the 15th day of the Hebrew month of Shevat,
is often called the “New Year of Trees,”
and marks the beginning of spring in Israel
and the birthday of the Knesset.
Growing up in the United States,
I remember receiving dried, hard, brown carob pods
called buxor to chew on, or rather to try and chew.
How different is Tu B’Shevat celebrated in Jerusalem!
Thousands of carob pods fall to the ground untouched.
Stores are filled with many varieties of dried fruit.
Every year I have tried a different spelling of Tu B’Shevat,
so I know language translations are not simple,
but “Dried Plums without a nucleus”?
In honor of Tu B’Shevat,
along with almond trees bursting into bloom,
let us see a bit of what is new for this year.
President Reuven and Nechama Rivlin hosted
a Tu B’Shevat seder for agricultural growers
and representatives of OneFamily.
Orphans who had lost both parents to terror participated with
red and white wines, wheat, figs, pomegranate, almonds
and more, and in the blessings, readings and song.
But that was a small and private gathering,
as for the real streets,
Liberty Bell Park, foliage has been cut back.
This old sculpture was painted bright yellow,
but I hope they used better quality paint than this blue.
The new walking trails along the old train tracks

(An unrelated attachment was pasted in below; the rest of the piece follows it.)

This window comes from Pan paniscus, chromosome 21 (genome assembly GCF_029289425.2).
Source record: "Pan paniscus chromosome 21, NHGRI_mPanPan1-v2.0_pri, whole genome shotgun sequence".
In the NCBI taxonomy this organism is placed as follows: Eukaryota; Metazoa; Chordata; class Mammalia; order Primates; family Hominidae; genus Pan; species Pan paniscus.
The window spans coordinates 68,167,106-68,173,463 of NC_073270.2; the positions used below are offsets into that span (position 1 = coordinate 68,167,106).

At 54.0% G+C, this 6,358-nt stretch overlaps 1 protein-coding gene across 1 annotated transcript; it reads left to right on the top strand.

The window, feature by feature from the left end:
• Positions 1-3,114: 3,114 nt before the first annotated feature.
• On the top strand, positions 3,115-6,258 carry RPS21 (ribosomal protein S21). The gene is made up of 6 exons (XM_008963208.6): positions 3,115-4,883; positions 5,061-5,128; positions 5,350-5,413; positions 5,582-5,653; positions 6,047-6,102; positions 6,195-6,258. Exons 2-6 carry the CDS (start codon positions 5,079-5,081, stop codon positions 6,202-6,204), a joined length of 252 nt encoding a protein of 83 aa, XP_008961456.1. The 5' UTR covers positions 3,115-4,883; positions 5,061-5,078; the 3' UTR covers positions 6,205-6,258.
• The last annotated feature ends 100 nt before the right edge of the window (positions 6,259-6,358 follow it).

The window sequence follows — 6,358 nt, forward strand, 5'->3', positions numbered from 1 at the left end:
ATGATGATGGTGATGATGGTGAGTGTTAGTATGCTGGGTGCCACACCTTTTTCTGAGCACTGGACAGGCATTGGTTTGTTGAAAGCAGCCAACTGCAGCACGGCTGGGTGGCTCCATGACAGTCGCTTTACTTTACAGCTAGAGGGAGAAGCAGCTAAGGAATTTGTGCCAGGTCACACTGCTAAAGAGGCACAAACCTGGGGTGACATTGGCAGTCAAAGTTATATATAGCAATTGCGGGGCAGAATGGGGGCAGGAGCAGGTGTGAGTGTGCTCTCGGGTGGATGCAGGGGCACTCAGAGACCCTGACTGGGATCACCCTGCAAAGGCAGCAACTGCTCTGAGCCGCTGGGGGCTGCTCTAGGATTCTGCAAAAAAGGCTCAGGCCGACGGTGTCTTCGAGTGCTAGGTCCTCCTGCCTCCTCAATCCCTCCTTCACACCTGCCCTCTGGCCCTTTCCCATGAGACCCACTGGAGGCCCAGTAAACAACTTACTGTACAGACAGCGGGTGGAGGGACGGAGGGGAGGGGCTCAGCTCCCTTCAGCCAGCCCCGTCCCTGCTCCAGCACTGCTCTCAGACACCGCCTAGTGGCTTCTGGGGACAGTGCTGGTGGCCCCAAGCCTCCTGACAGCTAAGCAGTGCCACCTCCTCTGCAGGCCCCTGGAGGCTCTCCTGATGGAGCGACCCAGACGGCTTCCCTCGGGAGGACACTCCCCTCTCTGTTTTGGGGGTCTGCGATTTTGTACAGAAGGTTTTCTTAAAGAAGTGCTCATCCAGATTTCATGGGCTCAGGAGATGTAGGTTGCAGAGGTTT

will be filled with pedestrians and bikers.
New neighborhood gardens are being planted,
similar to this new community garden in Baka.
Long awaited, this improved play ground
is appreciated for its play and climbing features,
and also for its accessibility features,
such as this swing.
A new and important addition are these shade covers
and the fitness equipment.
It took months,
but this improved park will be busy soon.
For years, Gan Sacher, Sacher Park,
was the main green space,
then Gazelle Park opening two years ago.
Gan Haatzmaut, Independence Park
has seen its share of picnics and protesters.
Teddy Park became one of the most popular for its fountain,
but for photographers there is always a new angle.
Near by in Yemin Moshe,
old olive trees were in dire need of re-potting.
And finally there is a serious effort trying to keep
these wonderful green spaces clean.
There is much more happening, but for now,
Happy Tu B’Shevat from Jerusalem.